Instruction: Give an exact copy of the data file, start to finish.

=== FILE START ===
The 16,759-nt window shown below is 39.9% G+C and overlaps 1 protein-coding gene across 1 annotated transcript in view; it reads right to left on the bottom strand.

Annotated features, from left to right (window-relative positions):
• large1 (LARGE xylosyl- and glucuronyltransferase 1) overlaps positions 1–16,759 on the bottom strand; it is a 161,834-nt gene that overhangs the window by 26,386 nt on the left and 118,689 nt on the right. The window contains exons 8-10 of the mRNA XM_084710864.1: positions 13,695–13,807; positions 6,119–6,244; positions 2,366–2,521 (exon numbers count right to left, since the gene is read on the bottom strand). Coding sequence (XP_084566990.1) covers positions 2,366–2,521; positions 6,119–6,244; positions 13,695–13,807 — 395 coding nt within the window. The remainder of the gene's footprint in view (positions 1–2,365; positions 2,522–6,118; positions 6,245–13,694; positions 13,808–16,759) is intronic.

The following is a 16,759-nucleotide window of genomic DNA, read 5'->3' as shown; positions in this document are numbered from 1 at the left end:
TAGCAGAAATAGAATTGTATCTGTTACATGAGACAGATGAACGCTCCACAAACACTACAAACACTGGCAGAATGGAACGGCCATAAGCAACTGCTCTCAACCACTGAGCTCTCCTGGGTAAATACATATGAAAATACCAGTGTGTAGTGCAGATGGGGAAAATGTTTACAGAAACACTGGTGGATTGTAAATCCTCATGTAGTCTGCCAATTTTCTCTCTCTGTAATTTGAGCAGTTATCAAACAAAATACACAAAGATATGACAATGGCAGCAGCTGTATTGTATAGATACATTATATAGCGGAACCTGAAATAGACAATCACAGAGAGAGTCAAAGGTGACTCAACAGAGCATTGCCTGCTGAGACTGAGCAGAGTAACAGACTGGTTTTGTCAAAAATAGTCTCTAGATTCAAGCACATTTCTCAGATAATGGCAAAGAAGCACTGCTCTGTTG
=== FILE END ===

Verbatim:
The 16,759-nt window shown below is 39.9% G+C and overlaps 1 protein-coding gene across 1 annotated transcript in view; it reads right to left on the bottom strand.

Annotated features, from left to right (window-relative positions):
• large1 (LARGE xylosyl- and glucuronyltransferase 1) overlaps positions 1–16,759 on the bottom strand; it is a 161,834-nt gene that overhangs the window by 26,386 nt on the left and 118,689 nt on the right. The window contains exons 8-10 of the mRNA XM_084710864.1: positions 13,695–13,807; positions 6,119–6,244; positions 2,366–2,521 (exon numbers count right to left, since the gene is read on the bottom strand). Coding sequence (XP_084566990.1) covers positions 2,366–2,521; positions 6,119–6,244; positions 13,695–13,807 — 395 coding nt within the window. The remainder of the gene's footprint in view (positions 1–2,365; positions 2,522–6,118; positions 6,245–13,694; positions 13,808–16,759) is intronic.

The following is a 16,759-nucleotide window of genomic DNA, read 5'->3' as shown; positions in this document are numbered from 1 at the left end:
TAGCAGAAATAGAATTGTATCTGTTACATGAGACAGATGAACGCTCCACAAACACTACAAACACTGGCAGAATGGAACGGCCATAAGCAACTGCTCTCAACCACTGAGCTCTCCTGGGTAAATACATATGAAAATACCAGTGTGTAGTGCAGATGGGGAAAATGTTTACAGAAACACTGGTGGATTGTAAATCCTCATGTAGTCTGCCAATTTTCTCTCTCTGTAATTTGAGCAGTTATCAAACAAAATACACAAAGATATGACAATGGCAGCAGCTGTATTGTATAGATACATTATATAGCGGAACCTGAAATAGACAATCACAGAGAGAGTCAAAGGTGACTCAACAGAGCATTGCCTGCTGAGACTGAGCAGAGTAACAGACTGGTTTTGTCAAAAATAGTCTCTAGATTCAAGCACATTTCTCAGATAATGGCAAAGAAGCACTGCTCTGTTG